GE's one basic turbine model, the 1.5 MW machine, was born out of the enforced marriage of Zond technology from America with the successful Tacke line of wind turbines from Germany when both companies were bought by Enron to form its wind division. GE scooped up Enron Wind after the mother company's plunge into disgrace and bankruptcy, but declined to proceed with the Enron turbines from the American side of the business, which were suffering in the field (Windpower Monthly, July 2002).
At the time, wind industry expectations were that GE, with its vast reservoirs of power engineering expertise to draw on, was set to make a quantum leap in wind power technology. The opposite occurred. In the three years since its purchase of Enron, GE has focused on bettering the standard 1.5 MW model through forging close contacts with key component suppliers, boosting production quality to reduce turbine failures, and improving the turbine's specifications. Among other things, the company focused on developing the machine's grid-fault ride through capability to meet the demands of emerging new grid codes for connecting wind plant around the world.
View from the top
Old hands in the power generation industry, Little and Gleitz are openly enthusiastic about their involvement in wind energy. At the recent American Wind Energy Association annual conference in Denver, Little left no doubt that GE intends to play a major role in helping to forge a global wind power market. "GE will provide technology and support for sensible public policy," he said.
Little pointed out that power industry predictions of ten years ago for falling coal, gas and oil prices were all wrong. "Wind is a practical solution today," he told the assembled American press. Little also insisted that President George Bush's energy plan was not just about increasing fossil fuel and nuclear supplies. He pointed out that 50% of the Bush administration's recommendations are connected with energy conservation and renewables.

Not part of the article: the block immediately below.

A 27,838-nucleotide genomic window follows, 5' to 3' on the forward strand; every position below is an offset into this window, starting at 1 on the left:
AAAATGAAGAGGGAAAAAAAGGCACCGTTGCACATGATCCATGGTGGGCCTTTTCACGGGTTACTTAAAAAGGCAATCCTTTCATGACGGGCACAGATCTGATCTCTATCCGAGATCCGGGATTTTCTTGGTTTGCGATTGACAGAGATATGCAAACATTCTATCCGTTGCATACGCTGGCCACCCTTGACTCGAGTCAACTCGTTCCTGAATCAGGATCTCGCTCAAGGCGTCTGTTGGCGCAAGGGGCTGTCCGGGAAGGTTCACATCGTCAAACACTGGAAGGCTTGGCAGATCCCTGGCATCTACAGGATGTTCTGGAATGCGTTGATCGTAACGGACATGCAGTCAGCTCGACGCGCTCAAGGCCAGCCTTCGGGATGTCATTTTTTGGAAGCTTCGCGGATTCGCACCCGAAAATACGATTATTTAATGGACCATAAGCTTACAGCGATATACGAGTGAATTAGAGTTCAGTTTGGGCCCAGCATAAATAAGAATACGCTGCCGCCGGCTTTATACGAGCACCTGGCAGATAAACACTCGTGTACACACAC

Gleitz echoes Little's views. "We have a global mission to bring this industry to a new level," he says. "What we believe is that there is no one single solution and no one type of energy. You have to balance the portfolio so it takes account of the fact that fossil fuels are finite. We need to find some other solution. Wind is the most credible solution. GE will support and supply this balance. We believe that wind should have a greater role." Wind, adds Gleitz, "has to be replacing old coal."
As an experienced power industry professional, Gleitz believes the biggest perception hurdle wind has to get over is that it is too small to make any notable contribution to clean power supply. "People focus on the nominal output of one turbine. What they need to look at is the wind plant as a whole," he says.
Gleitz was absorbed into the GE empire in 1999 when the company took over French power equipment supplier Alstom. Prior to being posted to the wind unit, he was general manager of energy products at GE, which he describes as gas turbines and applications power plant, particularly the development of combined cycle gas turbines of 40-250 MW. Moving into the wind business is a "breath of fresh air," he says. "As you come into wind you see a totally different behaviour. Guys are really committing themselves. That is very refreshing. It's like a totally different industry." People working in wind are far less jaded, he insists. "The people in it look younger. They are more open. They are looking to the outside."
GE expects its wind energy business to grow to more than $2 billion this year, from revenues of $500 million in its first year of operation in 2002.